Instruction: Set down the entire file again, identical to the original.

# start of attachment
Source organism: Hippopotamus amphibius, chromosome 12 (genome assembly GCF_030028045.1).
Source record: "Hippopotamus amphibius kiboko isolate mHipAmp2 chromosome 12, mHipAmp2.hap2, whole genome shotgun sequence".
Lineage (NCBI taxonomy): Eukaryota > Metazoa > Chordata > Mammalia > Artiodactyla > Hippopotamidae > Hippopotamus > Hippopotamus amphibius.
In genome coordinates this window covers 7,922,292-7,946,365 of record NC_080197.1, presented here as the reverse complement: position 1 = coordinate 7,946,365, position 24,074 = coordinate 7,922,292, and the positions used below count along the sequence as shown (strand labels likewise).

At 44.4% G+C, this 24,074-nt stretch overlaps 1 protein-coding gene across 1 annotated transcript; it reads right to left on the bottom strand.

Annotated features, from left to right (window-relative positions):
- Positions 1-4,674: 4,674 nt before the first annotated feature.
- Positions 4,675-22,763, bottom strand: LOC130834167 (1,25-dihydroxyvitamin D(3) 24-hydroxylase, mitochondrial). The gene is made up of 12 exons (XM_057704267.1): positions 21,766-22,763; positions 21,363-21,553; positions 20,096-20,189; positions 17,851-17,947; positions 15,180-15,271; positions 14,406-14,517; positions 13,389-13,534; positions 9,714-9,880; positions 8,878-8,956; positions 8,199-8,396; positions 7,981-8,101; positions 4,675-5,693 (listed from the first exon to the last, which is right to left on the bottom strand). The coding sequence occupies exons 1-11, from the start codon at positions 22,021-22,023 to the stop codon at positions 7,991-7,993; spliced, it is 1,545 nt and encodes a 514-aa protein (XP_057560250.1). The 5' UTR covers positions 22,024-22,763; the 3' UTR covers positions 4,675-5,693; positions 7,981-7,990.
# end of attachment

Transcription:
Source organism: Hippopotamus amphibius, chromosome 12 (genome assembly GCF_030028045.1).
Source record: "Hippopotamus amphibius kiboko isolate mHipAmp2 chromosome 12, mHipAmp2.hap2, whole genome shotgun sequence".
Lineage (NCBI taxonomy): Eukaryota > Metazoa > Chordata > Mammalia > Artiodactyla > Hippopotamidae > Hippopotamus > Hippopotamus amphibius.
In genome coordinates this window covers 7,922,292-7,946,365 of record NC_080197.1, presented here as the reverse complement: position 1 = coordinate 7,946,365, position 24,074 = coordinate 7,922,292, and the positions used below count along the sequence as shown (strand labels likewise).

At 44.4% G+C, this 24,074-nt stretch overlaps 1 protein-coding gene across 1 annotated transcript; it reads right to left on the bottom strand.

Annotated features, from left to right (window-relative positions):
- Positions 1-4,674: 4,674 nt before the first annotated feature.
- Positions 4,675-22,763, bottom strand: LOC130834167 (1,25-dihydroxyvitamin D(3) 24-hydroxylase, mitochondrial). The gene is made up of 12 exons (XM_057704267.1): positions 21,766-22,763; positions 21,363-21,553; positions 20,096-20,189; positions 17,851-17,947; positions 15,180-15,271; positions 14,406-14,517; positions 13,389-13,534; positions 9,714-9,880; positions 8,878-8,956; positions 8,199-8,396; positions 7,981-8,101; positions 4,675-5,693 (listed from the first exon to the last, which is right to left on the bottom strand). The coding sequence occupies exons 1-11, from the start codon at positions 22,021-22,023 to the stop codon at positions 7,991-7,993; spliced, it is 1,545 nt and encodes a 514-aa protein (XP_057560250.1). The 5' UTR covers positions 22,024-22,763; the 3' UTR covers positions 4,675-5,693; positions 7,981-7,990.